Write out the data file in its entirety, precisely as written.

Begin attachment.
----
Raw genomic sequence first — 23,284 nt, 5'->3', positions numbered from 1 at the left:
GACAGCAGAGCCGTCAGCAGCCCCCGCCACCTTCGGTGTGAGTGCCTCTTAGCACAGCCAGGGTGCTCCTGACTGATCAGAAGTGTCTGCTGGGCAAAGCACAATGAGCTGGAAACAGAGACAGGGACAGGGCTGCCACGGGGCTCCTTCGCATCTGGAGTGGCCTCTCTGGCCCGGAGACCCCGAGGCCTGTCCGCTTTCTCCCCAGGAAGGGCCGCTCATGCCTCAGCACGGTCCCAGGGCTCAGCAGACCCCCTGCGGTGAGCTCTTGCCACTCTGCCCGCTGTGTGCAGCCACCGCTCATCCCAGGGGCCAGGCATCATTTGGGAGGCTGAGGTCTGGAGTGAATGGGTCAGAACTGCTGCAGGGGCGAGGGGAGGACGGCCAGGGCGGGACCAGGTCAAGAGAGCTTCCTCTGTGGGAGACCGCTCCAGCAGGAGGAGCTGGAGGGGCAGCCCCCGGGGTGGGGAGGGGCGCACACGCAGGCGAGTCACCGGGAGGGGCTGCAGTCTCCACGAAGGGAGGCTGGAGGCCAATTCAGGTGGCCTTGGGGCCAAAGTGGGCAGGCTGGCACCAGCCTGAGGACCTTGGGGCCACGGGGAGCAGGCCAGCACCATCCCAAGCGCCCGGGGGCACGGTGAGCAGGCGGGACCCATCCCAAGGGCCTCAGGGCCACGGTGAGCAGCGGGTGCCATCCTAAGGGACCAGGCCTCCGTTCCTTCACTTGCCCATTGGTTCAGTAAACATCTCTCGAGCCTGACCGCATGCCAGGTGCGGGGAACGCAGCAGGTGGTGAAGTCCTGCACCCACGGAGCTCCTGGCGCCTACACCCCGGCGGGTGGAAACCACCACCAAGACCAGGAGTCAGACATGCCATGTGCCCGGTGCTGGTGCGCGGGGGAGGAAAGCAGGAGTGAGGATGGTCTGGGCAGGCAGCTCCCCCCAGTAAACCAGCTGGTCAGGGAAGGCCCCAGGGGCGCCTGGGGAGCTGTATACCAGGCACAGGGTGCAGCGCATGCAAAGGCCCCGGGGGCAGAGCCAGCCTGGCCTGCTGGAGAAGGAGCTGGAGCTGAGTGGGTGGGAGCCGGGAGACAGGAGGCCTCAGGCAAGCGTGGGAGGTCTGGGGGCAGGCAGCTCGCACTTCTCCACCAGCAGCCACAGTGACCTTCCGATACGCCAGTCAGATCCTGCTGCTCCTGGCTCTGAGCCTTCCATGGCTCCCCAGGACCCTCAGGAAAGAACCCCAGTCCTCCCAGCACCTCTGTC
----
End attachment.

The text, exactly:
Raw genomic sequence first — 23,284 nt, 5'->3', positions numbered from 1 at the left:
GACAGCAGAGCCGTCAGCAGCCCCCGCCACCTTCGGTGTGAGTGCCTCTTAGCACAGCCAGGGTGCTCCTGACTGATCAGAAGTGTCTGCTGGGCAAAGCACAATGAGCTGGAAACAGAGACAGGGACAGGGCTGCCACGGGGCTCCTTCGCATCTGGAGTGGCCTCTCTGGCCCGGAGACCCCGAGGCCTGTCCGCTTTCTCCCCAGGAAGGGCCGCTCATGCCTCAGCACGGTCCCAGGGCTCAGCAGACCCCCTGCGGTGAGCTCTTGCCACTCTGCCCGCTGTGTGCAGCCACCGCTCATCCCAGGGGCCAGGCATCATTTGGGAGGCTGAGGTCTGGAGTGAATGGGTCAGAACTGCTGCAGGGGCGAGGGGAGGACGGCCAGGGCGGGACCAGGTCAAGAGAGCTTCCTCTGTGGGAGACCGCTCCAGCAGGAGGAGCTGGAGGGGCAGCCCCCGGGGTGGGGAGGGGCGCACACGCAGGCGAGTCACCGGGAGGGGCTGCAGTCTCCACGAAGGGAGGCTGGAGGCCAATTCAGGTGGCCTTGGGGCCAAAGTGGGCAGGCTGGCACCAGCCTGAGGACCTTGGGGCCACGGGGAGCAGGCCAGCACCATCCCAAGCGCCCGGGGGCACGGTGAGCAGGCGGGACCCATCCCAAGGGCCTCAGGGCCACGGTGAGCAGCGGGTGCCATCCTAAGGGACCAGGCCTCCGTTCCTTCACTTGCCCATTGGTTCAGTAAACATCTCTCGAGCCTGACCGCATGCCAGGTGCGGGGAACGCAGCAGGTGGTGAAGTCCTGCACCCACGGAGCTCCTGGCGCCTACACCCCGGCGGGTGGAAACCACCACCAAGACCAGGAGTCAGACATGCCATGTGCCCGGTGCTGGTGCGCGGGGGAGGAAAGCAGGAGTGAGGATGGTCTGGGCAGGCAGCTCCCCCCAGTAAACCAGCTGGTCAGGGAAGGCCCCAGGGGCGCCTGGGGAGCTGTATACCAGGCACAGGGTGCAGCGCATGCAAAGGCCCCGGGGGCAGAGCCAGCCTGGCCTGCTGGAGAAGGAGCTGGAGCTGAGTGGGTGGGAGCCGGGAGACAGGAGGCCTCAGGCAAGCGTGGGAGGTCTGGGGGCAGGCAGCTCGCACTTCTCCACCAGCAGCCACAGTGACCTTCCGATACGCCAGTCAGATCCTGCTGCTCCTGGCTCTGAGCCTTCCATGGCTCCCCAGGACCCTCAGGAAAGAACCCCAGTCCTCCCAGCACCTCTGTC